ZM: Apart from making flowers, I love to do intricate piping. I loved Challenge #44 (Stringwork), as it gave me the opportunity to practice fine piping. I love brush embroidery and wet-on-wet techniques too. Drawing faces or characters is a challenge for me. Even in my cake decorating, I am not good at molding features on a character or a person. This skill is something I really want to overcome. I also need to practice painting on cookies.
JMU: It’s always great to have stretch goals! On another note: I love trying to find uses for other craft tools in cookie decorating. In your forum bio, you mentioned that you also enjoy cross-stitch and vegetable and fruit carving. Can you think of any tools used in these crafts or cake decorating that ought to be applied to cookie decorating but haven’t been yet? If so, which tools, and how would you envision using them on cookies?
ZM: OMG, Julia, how clever of you. I never thought of this question until you popped it. Many of the tools in vegetable carving are like chisels. I think it would be hard to use them with royal icing unless the royal icing was semi-dry. However, these tools could be used to imprint patterns on fondant. They would also be great for decorating edges of fondant-covered cookies. Most of the tools used in fondant decorating are used in cookie decorating too. I think the Wilton novelty cake decorating pans would be great for baking a large birthday cookie just like a cake.
JMU: I’ll have to take a look at those vegetable carving tools now – I’m always up for repurposing challenges! While we’re on the topic of other crafts, I’d love to see some examples of your cross-stitch and fruit and veggie carving, if you’re willing to share?
ZM: I am so happy to share these photos. These photos were taken a few years back . . .
JMU: Wow – so impressive! I am especially in awe of the carved red flower arrangement! Now, along the same vein as my previous question: Are any of the skills or techniques used in cross-stitch or carving transferable to cakes and cookies, in your opinion, and, if so, how?
ZM: I think cross-stitch is easily transferable. The SugarVeil Needlepoint Mat and Confectionery Icing make it easy to do a cross-stitch pattern on a cookie. As for transferring vegetable carving techniques, the tools can be used to imprint patterns on fondant, gumpaste, or even on not fully dried royal icing, as I suggested above. Also, these tools could perhaps be used for imprinting patterns when decorating gingerbread houses.
JMU: Great ideas! You’ve lived in some very interesting places (I’m envious!). Can you share with us any sweets traditions or specialties from Sri Lanka or New Zealand that you think ought to be transported to the US? And what’s been your favorite sweets-related discovery in LA?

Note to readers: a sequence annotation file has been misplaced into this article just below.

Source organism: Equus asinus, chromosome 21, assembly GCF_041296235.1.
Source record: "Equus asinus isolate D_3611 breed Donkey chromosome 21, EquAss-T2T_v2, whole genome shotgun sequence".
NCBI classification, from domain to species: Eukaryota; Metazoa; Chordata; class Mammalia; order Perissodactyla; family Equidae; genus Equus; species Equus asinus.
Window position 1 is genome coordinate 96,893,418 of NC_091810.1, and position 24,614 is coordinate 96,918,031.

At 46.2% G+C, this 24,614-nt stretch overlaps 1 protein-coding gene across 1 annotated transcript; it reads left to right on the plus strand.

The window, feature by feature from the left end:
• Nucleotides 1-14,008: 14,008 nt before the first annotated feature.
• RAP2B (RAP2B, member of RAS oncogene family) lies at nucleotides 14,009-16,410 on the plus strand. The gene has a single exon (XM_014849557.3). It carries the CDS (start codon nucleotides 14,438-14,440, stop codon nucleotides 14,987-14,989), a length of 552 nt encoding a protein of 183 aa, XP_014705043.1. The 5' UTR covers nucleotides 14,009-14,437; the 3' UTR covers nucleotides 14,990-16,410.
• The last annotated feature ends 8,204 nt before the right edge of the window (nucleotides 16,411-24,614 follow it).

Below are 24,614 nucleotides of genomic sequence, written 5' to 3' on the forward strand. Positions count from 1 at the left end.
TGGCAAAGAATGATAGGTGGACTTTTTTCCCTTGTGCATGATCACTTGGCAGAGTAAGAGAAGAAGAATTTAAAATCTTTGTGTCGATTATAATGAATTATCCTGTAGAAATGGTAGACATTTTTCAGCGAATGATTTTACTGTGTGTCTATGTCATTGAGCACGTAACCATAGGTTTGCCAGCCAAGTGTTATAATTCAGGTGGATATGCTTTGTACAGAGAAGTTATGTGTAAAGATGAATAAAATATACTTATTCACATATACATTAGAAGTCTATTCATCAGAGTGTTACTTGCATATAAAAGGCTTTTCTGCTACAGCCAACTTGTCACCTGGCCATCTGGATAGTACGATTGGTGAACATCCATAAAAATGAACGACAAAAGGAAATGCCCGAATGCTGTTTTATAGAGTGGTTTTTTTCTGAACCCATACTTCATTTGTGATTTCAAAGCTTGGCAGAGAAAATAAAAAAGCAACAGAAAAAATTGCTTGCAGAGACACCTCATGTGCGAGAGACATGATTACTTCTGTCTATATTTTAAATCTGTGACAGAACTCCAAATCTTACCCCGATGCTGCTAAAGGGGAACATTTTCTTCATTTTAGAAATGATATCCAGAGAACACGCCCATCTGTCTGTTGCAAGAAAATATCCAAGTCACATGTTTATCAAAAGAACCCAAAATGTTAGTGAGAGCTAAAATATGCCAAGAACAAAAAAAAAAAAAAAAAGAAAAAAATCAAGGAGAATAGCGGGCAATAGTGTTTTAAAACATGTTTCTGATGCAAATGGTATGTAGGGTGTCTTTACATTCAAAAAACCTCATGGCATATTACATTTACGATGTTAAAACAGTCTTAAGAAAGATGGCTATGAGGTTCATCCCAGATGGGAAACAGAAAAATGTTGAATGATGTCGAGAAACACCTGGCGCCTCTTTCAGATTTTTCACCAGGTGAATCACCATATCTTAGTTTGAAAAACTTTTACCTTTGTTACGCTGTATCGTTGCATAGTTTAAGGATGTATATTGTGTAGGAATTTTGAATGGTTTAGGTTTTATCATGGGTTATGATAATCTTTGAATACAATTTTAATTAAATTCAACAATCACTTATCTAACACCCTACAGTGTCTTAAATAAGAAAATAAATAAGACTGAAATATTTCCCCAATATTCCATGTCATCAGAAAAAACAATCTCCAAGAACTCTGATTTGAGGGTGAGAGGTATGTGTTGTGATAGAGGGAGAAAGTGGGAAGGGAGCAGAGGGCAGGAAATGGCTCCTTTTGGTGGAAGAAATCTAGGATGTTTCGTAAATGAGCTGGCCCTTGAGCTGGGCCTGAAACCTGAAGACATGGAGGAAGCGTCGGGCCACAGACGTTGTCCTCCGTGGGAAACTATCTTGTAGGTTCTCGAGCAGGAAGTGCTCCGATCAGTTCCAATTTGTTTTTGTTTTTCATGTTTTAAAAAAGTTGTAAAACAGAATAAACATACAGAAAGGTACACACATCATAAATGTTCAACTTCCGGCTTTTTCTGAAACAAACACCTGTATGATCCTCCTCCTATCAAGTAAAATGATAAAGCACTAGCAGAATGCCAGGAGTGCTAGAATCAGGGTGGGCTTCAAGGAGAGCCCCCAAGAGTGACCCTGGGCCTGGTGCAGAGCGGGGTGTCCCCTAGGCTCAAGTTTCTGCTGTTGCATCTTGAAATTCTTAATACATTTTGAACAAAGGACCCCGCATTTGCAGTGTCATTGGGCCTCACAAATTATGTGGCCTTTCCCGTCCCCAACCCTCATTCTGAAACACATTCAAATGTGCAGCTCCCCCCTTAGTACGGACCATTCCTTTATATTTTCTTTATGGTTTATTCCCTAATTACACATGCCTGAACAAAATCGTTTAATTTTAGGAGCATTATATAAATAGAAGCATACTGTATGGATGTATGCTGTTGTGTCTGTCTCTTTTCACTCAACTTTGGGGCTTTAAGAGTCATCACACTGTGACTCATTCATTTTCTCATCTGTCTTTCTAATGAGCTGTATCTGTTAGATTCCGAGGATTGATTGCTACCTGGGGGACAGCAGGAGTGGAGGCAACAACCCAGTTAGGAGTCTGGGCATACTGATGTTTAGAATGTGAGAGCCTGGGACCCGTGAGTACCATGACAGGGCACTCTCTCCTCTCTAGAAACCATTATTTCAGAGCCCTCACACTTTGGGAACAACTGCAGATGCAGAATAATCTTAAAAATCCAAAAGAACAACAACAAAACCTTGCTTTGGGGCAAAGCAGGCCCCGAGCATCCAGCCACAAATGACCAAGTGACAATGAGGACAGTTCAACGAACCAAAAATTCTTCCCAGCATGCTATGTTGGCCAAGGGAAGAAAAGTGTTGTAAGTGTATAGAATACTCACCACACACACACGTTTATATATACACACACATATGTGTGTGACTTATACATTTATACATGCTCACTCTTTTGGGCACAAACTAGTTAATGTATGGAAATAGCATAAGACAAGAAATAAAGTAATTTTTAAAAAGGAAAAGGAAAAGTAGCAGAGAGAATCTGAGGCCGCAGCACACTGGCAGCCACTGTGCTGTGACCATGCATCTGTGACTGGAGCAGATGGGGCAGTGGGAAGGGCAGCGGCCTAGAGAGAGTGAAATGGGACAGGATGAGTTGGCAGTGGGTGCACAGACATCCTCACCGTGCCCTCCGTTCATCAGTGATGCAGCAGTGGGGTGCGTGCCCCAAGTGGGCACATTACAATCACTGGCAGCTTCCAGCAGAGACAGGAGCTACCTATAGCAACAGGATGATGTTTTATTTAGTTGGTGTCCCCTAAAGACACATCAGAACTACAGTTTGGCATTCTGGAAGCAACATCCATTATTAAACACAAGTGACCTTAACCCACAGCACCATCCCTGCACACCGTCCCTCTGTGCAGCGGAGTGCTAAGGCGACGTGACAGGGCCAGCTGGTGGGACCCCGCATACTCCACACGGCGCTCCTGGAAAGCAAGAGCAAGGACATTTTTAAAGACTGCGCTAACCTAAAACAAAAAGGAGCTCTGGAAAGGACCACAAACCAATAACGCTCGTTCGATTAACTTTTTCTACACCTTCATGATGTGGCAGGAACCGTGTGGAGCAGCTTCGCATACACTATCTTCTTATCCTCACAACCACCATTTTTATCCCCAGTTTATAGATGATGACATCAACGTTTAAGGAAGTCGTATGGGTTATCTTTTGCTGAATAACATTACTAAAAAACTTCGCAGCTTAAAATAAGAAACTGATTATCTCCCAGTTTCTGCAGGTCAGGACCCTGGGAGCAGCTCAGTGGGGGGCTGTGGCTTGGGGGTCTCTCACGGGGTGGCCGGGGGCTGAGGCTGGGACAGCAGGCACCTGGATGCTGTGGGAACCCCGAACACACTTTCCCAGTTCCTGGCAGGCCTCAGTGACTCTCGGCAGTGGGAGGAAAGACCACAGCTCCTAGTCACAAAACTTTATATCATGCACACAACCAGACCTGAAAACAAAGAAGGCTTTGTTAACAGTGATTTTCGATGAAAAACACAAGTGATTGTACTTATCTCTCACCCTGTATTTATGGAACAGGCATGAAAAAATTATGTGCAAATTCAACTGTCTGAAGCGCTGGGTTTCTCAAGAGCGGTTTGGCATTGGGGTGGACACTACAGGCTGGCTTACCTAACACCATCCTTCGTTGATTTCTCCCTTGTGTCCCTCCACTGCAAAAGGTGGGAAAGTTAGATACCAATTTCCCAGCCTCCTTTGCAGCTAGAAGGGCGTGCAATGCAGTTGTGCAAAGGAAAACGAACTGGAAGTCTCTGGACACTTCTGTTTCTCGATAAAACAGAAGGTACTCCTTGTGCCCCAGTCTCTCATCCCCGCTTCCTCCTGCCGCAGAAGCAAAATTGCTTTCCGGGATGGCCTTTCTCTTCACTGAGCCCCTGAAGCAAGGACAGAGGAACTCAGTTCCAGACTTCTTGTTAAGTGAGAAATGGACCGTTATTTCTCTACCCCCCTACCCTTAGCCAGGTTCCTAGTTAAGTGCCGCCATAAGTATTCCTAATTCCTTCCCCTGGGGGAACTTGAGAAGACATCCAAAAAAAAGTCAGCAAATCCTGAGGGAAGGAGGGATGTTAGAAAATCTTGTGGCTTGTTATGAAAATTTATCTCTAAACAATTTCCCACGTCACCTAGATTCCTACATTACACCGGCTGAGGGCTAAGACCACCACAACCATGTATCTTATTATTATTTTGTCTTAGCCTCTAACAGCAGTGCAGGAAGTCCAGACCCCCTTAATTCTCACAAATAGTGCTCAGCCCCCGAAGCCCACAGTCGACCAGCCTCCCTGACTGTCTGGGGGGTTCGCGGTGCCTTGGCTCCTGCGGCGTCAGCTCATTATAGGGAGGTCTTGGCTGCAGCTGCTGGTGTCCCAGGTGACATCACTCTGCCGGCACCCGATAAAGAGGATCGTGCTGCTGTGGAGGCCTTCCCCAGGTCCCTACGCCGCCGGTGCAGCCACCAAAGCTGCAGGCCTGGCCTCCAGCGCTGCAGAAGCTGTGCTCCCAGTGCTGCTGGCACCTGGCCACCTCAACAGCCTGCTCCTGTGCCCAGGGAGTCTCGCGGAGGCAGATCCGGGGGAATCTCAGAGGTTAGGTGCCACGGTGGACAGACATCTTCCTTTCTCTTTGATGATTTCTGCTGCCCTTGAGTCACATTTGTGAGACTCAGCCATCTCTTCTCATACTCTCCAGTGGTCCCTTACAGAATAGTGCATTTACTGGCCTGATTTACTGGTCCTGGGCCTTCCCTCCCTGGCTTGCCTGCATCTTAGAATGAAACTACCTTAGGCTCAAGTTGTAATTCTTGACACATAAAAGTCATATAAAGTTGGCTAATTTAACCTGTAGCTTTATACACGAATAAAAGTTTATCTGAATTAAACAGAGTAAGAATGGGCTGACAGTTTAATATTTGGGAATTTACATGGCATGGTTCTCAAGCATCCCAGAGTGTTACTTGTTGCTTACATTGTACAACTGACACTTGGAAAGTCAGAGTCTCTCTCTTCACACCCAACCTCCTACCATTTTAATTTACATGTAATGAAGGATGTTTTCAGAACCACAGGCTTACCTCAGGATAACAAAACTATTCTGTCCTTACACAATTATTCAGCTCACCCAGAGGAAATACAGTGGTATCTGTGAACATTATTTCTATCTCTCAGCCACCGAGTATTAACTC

ZM: From Sri Lanka, I would like to incorporate ghee into cookies to give them that rich buttery taste. Sri Lanka uses a lot of rice flour instead of plain flour to make their traditional sweets. Making sweets with rice flour helps people with gluten intolerance, and rice flour would also add a different texture. Many sweets unique to Sri Lanka use treacle or jaggery (palm sugar) which are products made from the sap of the palm tree cooked down to a thick syrup. These sweeteners have a low glycemic index, making them a better replacement for white sugar. The Chocolate Mille Cake, layers of thin chocolate crepes filled with a truffle mixture, is one of the light, not-so-sweet desserts I discovered here in LA.
JMU: Ooh, that cake sounds incredible, and I’d love to experiment with jaggery as well! A couple more questions . . . What’s been the most exciting or enriching aspect of your cookie journey so far, and why?
ZM: Ever since I watched your videos and joined Cookie Connection, my journey has been exciting and enriching. The cookie challenges on Cookie Connection have helped me learn techniques and made me more confident in decorating. Seeing all of the creations done by other cookie decorators motivates me to fine-tune my skills and be better at what I am doing.
JMU: It’s so validating to know that Cookie Connection is fulfilling its promise to you as a place to learn and grow. Yay! And, last but not least, my usual parting question! Where would you like to see yourself in the cookie decorating world three years from now? Do you see yourself doing more or less of anything, or taking on any new cookie-related activities, such as teaching, creating or selling products, or something else? Why would you like to go in this direction?
ZM: I will still be participating in the challenges. In the back of my mind, I still hope to establish a cake/cookie business. My dream is to publish a Sri Lankan cookbook. I love to teach, and I think sharing one’s knowledge helps others and ourselves.
I would like to thank you, Julia, for giving me the platform on your site to learn, share, and also feature my work. I appreciate it very much. I am so delighted to be here on Cookie Connection with all of the wonderful artists.
JMU: And I am so delighted to have you here, Zeena! I can’t wait to see your contribution(s) to our next challenge! Thank you for sharing so generously of yourself in this interview.
You can see more of Zeena's cookie work by checking out her Cookie Connection portfolio. Trust me, you'll enjoy what you see!
Cookie and photo credits: Zeena Mohammad
Cookier Close-ups is the place on Cookie Connection where we celebrate the change-makers of the cookie decorating world. Whether forging new enterprises, inventing novel decorating techniques, or consistently charming us with their cookie decorating prowess, each of our featured thought leaders has redefined in his/her distinctive way how we interact, create, or otherwise do business here in cookie space!